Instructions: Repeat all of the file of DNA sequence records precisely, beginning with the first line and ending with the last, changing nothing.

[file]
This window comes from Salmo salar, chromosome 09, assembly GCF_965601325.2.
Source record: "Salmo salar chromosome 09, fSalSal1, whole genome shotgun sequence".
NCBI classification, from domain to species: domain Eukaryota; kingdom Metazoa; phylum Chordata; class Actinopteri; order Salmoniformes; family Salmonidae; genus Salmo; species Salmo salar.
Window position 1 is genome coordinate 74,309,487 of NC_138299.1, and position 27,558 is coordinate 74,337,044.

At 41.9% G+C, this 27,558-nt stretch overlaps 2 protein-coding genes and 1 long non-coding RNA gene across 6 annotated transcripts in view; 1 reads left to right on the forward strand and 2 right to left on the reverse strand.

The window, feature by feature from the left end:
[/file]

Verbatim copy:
This window comes from Salmo salar, chromosome 09, assembly GCF_965601325.2.
Source record: "Salmo salar chromosome 09, fSalSal1, whole genome shotgun sequence".
NCBI classification, from domain to species: domain Eukaryota; kingdom Metazoa; phylum Chordata; class Actinopteri; order Salmoniformes; family Salmonidae; genus Salmo; species Salmo salar.
Window position 1 is genome coordinate 74,309,487 of NC_138299.1, and position 27,558 is coordinate 74,337,044.

At 41.9% G+C, this 27,558-nt stretch overlaps 2 protein-coding genes and 1 long non-coding RNA gene across 6 annotated transcripts in view; 1 reads left to right on the forward strand and 2 right to left on the reverse strand.

The window, feature by feature from the left end: